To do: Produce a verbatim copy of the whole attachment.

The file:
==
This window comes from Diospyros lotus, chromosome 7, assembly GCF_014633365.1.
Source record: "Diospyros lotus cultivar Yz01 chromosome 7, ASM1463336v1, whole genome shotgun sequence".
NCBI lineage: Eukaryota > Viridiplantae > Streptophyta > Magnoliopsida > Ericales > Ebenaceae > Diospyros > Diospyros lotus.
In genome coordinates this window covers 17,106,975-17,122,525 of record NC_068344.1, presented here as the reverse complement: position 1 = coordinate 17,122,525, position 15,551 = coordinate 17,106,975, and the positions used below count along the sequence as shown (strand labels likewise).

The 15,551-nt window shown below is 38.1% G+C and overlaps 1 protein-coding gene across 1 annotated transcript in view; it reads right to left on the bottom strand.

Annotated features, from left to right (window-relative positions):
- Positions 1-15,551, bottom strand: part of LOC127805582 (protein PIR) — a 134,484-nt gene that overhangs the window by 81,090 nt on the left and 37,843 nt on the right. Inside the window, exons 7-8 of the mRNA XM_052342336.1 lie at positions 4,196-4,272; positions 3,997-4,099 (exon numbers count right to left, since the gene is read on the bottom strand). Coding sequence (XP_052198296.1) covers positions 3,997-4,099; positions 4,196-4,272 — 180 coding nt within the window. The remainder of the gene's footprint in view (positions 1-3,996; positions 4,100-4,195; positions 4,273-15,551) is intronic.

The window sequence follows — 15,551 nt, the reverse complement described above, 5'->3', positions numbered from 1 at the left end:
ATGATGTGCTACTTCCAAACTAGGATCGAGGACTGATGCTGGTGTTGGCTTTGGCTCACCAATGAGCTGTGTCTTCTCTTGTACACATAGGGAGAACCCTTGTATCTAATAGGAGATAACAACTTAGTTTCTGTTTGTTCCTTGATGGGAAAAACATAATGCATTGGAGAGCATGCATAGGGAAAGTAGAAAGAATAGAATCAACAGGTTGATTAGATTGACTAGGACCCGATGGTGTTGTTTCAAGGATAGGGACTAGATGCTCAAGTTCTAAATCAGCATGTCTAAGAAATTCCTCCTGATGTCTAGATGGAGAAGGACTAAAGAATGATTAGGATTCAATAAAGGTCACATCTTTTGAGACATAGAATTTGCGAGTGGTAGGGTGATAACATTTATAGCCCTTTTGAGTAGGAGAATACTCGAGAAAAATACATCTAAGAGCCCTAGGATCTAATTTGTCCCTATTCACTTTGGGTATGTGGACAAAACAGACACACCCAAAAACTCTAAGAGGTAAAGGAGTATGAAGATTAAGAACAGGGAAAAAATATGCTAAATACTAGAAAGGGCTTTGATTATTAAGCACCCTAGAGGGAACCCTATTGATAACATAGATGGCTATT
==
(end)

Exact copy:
This window comes from Diospyros lotus, chromosome 7, assembly GCF_014633365.1.
Source record: "Diospyros lotus cultivar Yz01 chromosome 7, ASM1463336v1, whole genome shotgun sequence".
NCBI lineage: Eukaryota > Viridiplantae > Streptophyta > Magnoliopsida > Ericales > Ebenaceae > Diospyros > Diospyros lotus.
In genome coordinates this window covers 17,106,975-17,122,525 of record NC_068344.1, presented here as the reverse complement: position 1 = coordinate 17,122,525, position 15,551 = coordinate 17,106,975, and the positions used below count along the sequence as shown (strand labels likewise).

The 15,551-nt window shown below is 38.1% G+C and overlaps 1 protein-coding gene across 1 annotated transcript in view; it reads right to left on the bottom strand.

Annotated features, from left to right (window-relative positions):
- Positions 1-15,551, bottom strand: part of LOC127805582 (protein PIR) — a 134,484-nt gene that overhangs the window by 81,090 nt on the left and 37,843 nt on the right. Inside the window, exons 7-8 of the mRNA XM_052342336.1 lie at positions 4,196-4,272; positions 3,997-4,099 (exon numbers count right to left, since the gene is read on the bottom strand). Coding sequence (XP_052198296.1) covers positions 3,997-4,099; positions 4,196-4,272 — 180 coding nt within the window. The remainder of the gene's footprint in view (positions 1-3,996; positions 4,100-4,195; positions 4,273-15,551) is intronic.

The window sequence follows — 15,551 nt, the reverse complement described above, 5'->3', positions numbered from 1 at the left end:
ATGATGTGCTACTTCCAAACTAGGATCGAGGACTGATGCTGGTGTTGGCTTTGGCTCACCAATGAGCTGTGTCTTCTCTTGTACACATAGGGAGAACCCTTGTATCTAATAGGAGATAACAACTTAGTTTCTGTTTGTTCCTTGATGGGAAAAACATAATGCATTGGAGAGCATGCATAGGGAAAGTAGAAAGAATAGAATCAACAGGTTGATTAGATTGACTAGGACCCGATGGTGTTGTTTCAAGGATAGGGACTAGATGCTCAAGTTCTAAATCAGCATGTCTAAGAAATTCCTCCTGATGTCTAGATGGAGAAGGACTAAAGAATGATTAGGATTCAATAAAGGTCACATCTTTTGAGACATAGAATTTGCGAGTGGTAGGGTGATAACATTTATAGCCCTTTTGAGTAGGAGAATACTCGAGAAAAATACATCTAAGAGCCCTAGGATCTAATTTGTCCCTATTCACTTTGGGTATGTGGACAAAACAGACACACCCAAAAACTCTAAGAGGTAAAGGAGTATGAAGATTAAGAACAGGGAAAAAATATGCTAAATACTAGAAAGGGCTTTGATTATTAAGCACCCTAGAGGGAACCCTATTGATAACATAGATGGCTATT